Provost’s task force on undergrad education to continue work this fall


The task force examining undergraduate education at the University of Michigan will continue this fall to gather feedback from the campus community and develop a list of core values, a focused set of grand challenges, and a proposal for initial pilot projects.

Provost Martin Philbert launched the “Task Force on a Michigan Undergraduate Education in The Third Century” in February to study how the university can shape instruction for the future.

The university charged the task force to address several questions, including:

• What makes a U-M undergraduate education distinctive?

• To what extent do university members share a set of core principles and goals for undergraduate education across U-M’s schools and colleges?

• What is the university’s role in preparing an informed and educated citizenry?

Since its launch, the task force has surveyed current innovations in undergraduate education occurring at U-M, noting academic experiences where students were intrinsically motivated to learn as opposed to motivated primarily by grades.

The task force also has studied other institutions and reports, met with various focus groups of campus community members, designed and implemented surveys for faculty, students and staff to solicit their feedback, and submitted a progress report to the provost.

“We asked students what they saw as the most meaningful or energizing or influential educational experience they’ve had,” said Anne Curzan, associate dean for the humanities, LSA, and a faculty co-chair of the task force.

“Part of that is trying to understand to what extent those are happening in classrooms, and how and to what extent those are happening outside of classrooms. We also asked students what has gotten in the way or has been frustrating for you in meeting your goals.”

Curzan said the task force is working with the community feedback gathered last winter to draft a set of shared values and principles for undergraduate education across the schools and colleges. The task force will seek feedback about these values this fall to make sure the ideas are representative of the campus community.

“The task force has been very interested and committed to thinking about undergraduate education in relation to student well-being, to public good or public mission, to exploration and discovery, to diversity, equity and inclusivity and to reflection and critical awareness,” Curzan said.

Among the feedback the task force has received, students expressed the importance of hearing from diverse viewpoints and noted the “value of learning how to learn and learning how to make a difference in the world,” Curzan said.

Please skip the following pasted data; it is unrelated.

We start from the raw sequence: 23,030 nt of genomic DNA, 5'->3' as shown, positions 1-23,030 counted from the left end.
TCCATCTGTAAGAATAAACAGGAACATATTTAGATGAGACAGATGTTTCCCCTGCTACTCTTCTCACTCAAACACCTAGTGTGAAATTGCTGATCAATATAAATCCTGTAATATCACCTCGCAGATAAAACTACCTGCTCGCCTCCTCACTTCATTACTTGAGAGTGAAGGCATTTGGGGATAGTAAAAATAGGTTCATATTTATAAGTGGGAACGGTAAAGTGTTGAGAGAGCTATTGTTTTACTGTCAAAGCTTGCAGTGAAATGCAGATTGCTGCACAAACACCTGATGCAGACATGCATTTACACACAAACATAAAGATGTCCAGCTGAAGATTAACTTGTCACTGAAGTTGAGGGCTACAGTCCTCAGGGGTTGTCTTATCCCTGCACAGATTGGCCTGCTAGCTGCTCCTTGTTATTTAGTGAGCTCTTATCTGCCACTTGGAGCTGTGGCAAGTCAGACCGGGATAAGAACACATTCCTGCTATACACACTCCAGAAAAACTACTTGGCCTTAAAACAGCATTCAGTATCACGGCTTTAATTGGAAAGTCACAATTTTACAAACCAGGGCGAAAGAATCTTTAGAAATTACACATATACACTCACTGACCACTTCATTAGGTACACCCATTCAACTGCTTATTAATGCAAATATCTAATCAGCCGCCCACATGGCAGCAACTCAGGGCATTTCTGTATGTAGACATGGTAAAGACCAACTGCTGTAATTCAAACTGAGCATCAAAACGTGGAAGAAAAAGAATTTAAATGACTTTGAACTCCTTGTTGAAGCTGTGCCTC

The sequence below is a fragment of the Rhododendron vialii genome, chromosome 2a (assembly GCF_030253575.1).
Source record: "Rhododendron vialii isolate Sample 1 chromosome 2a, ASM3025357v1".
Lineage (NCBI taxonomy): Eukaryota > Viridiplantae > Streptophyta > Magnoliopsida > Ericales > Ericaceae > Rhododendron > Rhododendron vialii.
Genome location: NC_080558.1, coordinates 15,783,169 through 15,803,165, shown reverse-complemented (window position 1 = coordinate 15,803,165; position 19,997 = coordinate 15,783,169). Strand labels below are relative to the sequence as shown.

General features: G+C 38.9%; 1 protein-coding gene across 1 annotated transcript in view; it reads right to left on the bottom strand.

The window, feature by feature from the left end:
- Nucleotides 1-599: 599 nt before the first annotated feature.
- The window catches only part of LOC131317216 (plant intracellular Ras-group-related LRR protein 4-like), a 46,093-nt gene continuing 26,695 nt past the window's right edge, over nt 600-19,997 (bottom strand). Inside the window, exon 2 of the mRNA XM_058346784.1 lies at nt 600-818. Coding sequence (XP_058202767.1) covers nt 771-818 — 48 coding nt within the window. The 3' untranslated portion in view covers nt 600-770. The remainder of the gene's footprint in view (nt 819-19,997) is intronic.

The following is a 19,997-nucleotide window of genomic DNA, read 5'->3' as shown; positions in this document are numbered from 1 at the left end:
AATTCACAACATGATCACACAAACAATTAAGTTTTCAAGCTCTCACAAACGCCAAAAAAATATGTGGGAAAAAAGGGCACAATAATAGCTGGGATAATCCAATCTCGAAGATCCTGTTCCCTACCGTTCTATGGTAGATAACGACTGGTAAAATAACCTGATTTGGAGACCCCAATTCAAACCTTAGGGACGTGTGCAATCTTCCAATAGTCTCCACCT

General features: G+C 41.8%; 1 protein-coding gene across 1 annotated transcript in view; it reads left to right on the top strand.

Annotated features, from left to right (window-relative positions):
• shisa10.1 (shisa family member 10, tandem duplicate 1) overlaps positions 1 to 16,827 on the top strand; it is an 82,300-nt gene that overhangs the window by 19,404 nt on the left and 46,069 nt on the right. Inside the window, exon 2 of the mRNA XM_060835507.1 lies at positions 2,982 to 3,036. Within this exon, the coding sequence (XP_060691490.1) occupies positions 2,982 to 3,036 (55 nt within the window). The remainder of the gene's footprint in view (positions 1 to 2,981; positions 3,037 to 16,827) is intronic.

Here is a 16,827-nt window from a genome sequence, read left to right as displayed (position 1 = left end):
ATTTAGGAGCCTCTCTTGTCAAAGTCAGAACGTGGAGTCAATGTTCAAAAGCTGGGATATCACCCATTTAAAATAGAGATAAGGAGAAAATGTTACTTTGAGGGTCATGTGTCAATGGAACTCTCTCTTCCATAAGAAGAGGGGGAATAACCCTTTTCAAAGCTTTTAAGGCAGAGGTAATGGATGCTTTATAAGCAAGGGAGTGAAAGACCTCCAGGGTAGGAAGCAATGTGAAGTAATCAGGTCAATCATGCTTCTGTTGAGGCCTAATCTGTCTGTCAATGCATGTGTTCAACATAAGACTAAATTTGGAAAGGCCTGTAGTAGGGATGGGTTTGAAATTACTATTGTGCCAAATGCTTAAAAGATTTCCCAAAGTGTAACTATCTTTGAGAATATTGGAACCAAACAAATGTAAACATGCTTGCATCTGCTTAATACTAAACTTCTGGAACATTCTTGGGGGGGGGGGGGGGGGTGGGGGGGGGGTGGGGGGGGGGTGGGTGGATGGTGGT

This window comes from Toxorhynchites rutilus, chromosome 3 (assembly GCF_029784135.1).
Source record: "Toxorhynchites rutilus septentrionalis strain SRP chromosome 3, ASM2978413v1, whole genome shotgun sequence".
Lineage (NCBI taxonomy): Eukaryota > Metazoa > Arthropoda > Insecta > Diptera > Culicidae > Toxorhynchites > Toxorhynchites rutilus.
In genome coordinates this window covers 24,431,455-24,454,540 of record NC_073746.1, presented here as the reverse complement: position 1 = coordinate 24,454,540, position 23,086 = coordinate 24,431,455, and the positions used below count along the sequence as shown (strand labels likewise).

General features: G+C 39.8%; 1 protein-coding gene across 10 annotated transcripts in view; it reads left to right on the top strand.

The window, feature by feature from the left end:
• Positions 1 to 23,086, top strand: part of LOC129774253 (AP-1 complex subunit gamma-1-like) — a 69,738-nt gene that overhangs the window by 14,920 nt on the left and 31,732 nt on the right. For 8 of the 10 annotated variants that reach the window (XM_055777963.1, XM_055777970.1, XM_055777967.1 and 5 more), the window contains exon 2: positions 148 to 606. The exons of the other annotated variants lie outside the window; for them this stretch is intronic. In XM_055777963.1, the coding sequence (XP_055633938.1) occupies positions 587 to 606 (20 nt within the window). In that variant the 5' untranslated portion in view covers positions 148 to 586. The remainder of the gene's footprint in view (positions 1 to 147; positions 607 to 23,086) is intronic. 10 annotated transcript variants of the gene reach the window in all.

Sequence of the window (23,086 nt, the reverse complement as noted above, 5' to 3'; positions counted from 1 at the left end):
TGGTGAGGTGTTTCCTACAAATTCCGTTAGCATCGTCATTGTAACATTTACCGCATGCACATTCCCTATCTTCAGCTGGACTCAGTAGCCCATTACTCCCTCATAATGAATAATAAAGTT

Student groups and leaders also expressed how the pressure to maintain a high grade-point average affects their educational experience, said Mark Moldwin, associate chair of the Department of Climate and Spaces Sciences and Engineering, College of Engineering, and task force faculty co-chair.

“They often make decisions to avoid risks because of fear of impacting GPA, which is sort of opposite of what we want students to do,” Moldwin said. “We want them to explore and do things out of their comfort zone.”

Along with thinking about grading systems and transcripts, Curzan said the task force also has considered the importance of faculty relationships with students, since having a strong mentoring relationship with a faculty member seems to correlate with long-term student success.

“We think that’s exciting,” Curzan said. “We really are interested in thinking about what it would and could mean to do that at scale for Michigan.”

Moving forward this fall, the task force will continue to solicit feedback from university members and refine the set of core shared principles and values underlying undergraduate education at U-M.

It will also identify near-term pilot projects and formulate a list of “grand challenges” for undergraduate education around which future working groups could be organized, Curzan said.



  1. Ben Van Der Pluijm
    on September 24, 2018 at 12:30 pm

    Did you look at the goals at ?

    As a result of their studies and experiences at the University of Michigan, by the time of graduation students will be able to demonstrate:
    -General knowledge of diverse philosophies and human cultures, the arts and humanities, and the physical and natural world.
    -Mastery of a specific body of knowledge and mode of inquiry.
    -Engagement in the generation of new knowledge in a specific field of inquiry.
    -Effective oral and written communication, teamwork, and problem-solving skills.
    -Capacity to work effectively across diverse philosophies, cultures, and challenges in a global society.
    -Skills for effective citizenship and leadership, and for assuming personal and social responsibilities in a diverse and global society.
    -Ability to set personal learning goals, to critically self-monitor learning styles, and to make adjustments based on progress and achievement.
    -Commitment to pursue lifelong learning and critical inquiry through postgraduate studies and participation in informal educational settings.
    -Ability to address issues of societal concern and human needs through civic engagement.

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